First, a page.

Einstein/Montefiore Department of Medicine

In The Media

NBC News’ Today features the longevity research of Nir Barzilai, M.D., and his planned clinical study on the effects of the drug metformin on age-related disease.  Dr. Barzilai is the Ingeborg and Ira Leon Rennert Chair in Aging Research and director of the Institute for Aging Research at Einstein.

(Wednesday, September 13, 2017)

Dr. Barzilai's Profile

The Scientist interviews Ulrich Steidl, M.D., Ph.D., about the effect of vitamin C on pre-leukemic stem cells in mice. Dr. Steidl is professor of cell biology and of medicine and the Diane and Arthur B. Belfer Faculty Scholar in Cancer Research at Einstein and associate chair for translational research in oncology at Montefiore.

(Monday, August 21, 2017)

Dr. Steidl's Profile

The Daily News interviews Chinazo Cunningham, M.D., M.S., about treating drug addiction as a chronic disease, rather than a moral failing. Dr. Cunningham is associate chief of general internal medicine in the department of medicine at Einstein and Montefiore.

(Tuesday, May 23, 2017)

Dr. Cunningham's Profile

VICE interviews Sofiya Milman, M.D., on the link between genetics and longevity. Dr. Milman is assistant professor of medicine.

(Monday, May 01, 2017)

Dr. Milman's Profile

The Washington Post interviews Nir Barzilai, M.D., about Donald Trump’s health, human aging, and questions about the factors affecting longevity and healthspan. Dr. Barzilai is the Ingeborg and Ira Leon Rennert Chair of Aging Research and director of the Institute for Aging Research at Einstein.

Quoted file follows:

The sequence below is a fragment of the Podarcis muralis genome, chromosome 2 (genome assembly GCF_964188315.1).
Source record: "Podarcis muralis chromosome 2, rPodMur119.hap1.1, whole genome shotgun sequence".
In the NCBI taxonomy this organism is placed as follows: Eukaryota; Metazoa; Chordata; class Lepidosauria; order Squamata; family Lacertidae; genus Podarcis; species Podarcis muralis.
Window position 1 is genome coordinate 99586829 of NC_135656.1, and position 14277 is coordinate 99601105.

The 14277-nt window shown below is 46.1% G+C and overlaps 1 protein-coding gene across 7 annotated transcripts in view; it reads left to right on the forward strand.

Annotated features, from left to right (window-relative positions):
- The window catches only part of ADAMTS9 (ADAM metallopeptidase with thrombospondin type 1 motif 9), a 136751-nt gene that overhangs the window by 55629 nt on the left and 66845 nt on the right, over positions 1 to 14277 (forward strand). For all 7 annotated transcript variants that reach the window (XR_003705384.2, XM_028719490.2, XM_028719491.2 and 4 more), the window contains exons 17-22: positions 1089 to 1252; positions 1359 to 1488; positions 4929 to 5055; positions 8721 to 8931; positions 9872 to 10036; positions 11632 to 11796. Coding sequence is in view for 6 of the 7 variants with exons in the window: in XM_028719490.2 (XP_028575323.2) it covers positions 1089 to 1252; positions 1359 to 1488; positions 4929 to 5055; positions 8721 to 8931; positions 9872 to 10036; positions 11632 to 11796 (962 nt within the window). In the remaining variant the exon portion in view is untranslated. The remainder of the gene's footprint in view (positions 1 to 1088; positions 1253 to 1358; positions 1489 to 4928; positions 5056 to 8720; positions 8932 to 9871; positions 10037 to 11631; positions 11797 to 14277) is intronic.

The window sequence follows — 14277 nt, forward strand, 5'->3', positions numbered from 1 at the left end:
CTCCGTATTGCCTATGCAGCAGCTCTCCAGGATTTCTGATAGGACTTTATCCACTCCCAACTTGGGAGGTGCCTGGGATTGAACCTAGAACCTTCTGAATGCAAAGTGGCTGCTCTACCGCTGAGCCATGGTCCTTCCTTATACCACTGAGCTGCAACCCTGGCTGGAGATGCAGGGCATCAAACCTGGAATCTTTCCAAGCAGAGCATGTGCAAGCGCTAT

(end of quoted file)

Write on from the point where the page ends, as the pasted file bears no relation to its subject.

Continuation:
(Wednesday, January 18, 2017)

Dr. Barzilai's Profile

U.S. News & World Report interviews Ana Maria Cuervo, M.D., Ph.D., and Nir Barzilai, M.D., about their aging research.  Drs. Cuervo and Barzilai are co-directors of Einstein’s Institute for Aging Research.

(Tuesday, August 09, 2016)

Dr. Cuervo's Profile | Dr. Barzilai's Profile

Scientific American interviews Ana Maria Cuervo, M.D., Ph.D., about her research connecting defective proteins, neurodegenerative diseases and a cellular cleaning process. 

(Monday, August 01, 2016)

Dr. Cuervo's Profile

The Scientist interviews Nir Barzilai, M.D., and Evris Gavathiotis, Ph.D., about their success in pursuing private funding in the face of federal funding cuts. Drs. Barzilai and Gavathiotis share how they identified and pursued alternative funding sources and how it has helped advance their research.  Dr. Barzilai is the Ingeborg and Ira Leon Rennert Chair of Aging Research and director of the Institute for Aging Research at Einstein and attending physician at Montefiore Medical Center. Dr. Gavathiotis is assistant professor of biochemistry and of medicine.